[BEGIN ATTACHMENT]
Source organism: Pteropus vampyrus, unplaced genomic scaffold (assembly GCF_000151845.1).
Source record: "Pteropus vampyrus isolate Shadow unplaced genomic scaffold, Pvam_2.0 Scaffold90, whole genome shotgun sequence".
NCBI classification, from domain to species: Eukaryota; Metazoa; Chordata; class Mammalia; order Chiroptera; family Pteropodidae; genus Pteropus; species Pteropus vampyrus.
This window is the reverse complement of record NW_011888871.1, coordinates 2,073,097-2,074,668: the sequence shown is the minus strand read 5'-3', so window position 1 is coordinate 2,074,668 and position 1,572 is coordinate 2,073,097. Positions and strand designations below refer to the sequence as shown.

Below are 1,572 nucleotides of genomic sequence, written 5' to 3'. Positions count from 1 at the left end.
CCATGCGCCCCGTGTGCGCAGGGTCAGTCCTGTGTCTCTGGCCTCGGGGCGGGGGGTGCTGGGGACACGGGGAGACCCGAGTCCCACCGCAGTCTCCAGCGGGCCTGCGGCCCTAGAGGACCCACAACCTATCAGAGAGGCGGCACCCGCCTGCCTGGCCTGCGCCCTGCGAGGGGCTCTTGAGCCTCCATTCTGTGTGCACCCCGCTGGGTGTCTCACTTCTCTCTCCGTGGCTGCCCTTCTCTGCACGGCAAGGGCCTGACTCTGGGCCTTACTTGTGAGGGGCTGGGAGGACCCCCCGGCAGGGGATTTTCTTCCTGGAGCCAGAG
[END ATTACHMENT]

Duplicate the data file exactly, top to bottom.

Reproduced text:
Source organism: Pteropus vampyrus, unplaced genomic scaffold (assembly GCF_000151845.1).
Source record: "Pteropus vampyrus isolate Shadow unplaced genomic scaffold, Pvam_2.0 Scaffold90, whole genome shotgun sequence".
NCBI classification, from domain to species: Eukaryota; Metazoa; Chordata; class Mammalia; order Chiroptera; family Pteropodidae; genus Pteropus; species Pteropus vampyrus.
This window is the reverse complement of record NW_011888871.1, coordinates 2,073,097-2,074,668: the sequence shown is the minus strand read 5'-3', so window position 1 is coordinate 2,074,668 and position 1,572 is coordinate 2,073,097. Positions and strand designations below refer to the sequence as shown.

Below are 1,572 nucleotides of genomic sequence, written 5' to 3'. Positions count from 1 at the left end.
CCATGCGCCCCGTGTGCGCAGGGTCAGTCCTGTGTCTCTGGCCTCGGGGCGGGGGGTGCTGGGGACACGGGGAGACCCGAGTCCCACCGCAGTCTCCAGCGGGCCTGCGGCCCTAGAGGACCCACAACCTATCAGAGAGGCGGCACCCGCCTGCCTGGCCTGCGCCCTGCGAGGGGCTCTTGAGCCTCCATTCTGTGTGCACCCCGCTGGGTGTCTCACTTCTCTCTCCGTGGCTGCCCTTCTCTGCACGGCAAGGGCCTGACTCTGGGCCTTACTTGTGAGGGGCTGGGAGGACCCCCCGGCAGGGGATTTTCTTCCTGGAGCCAGAG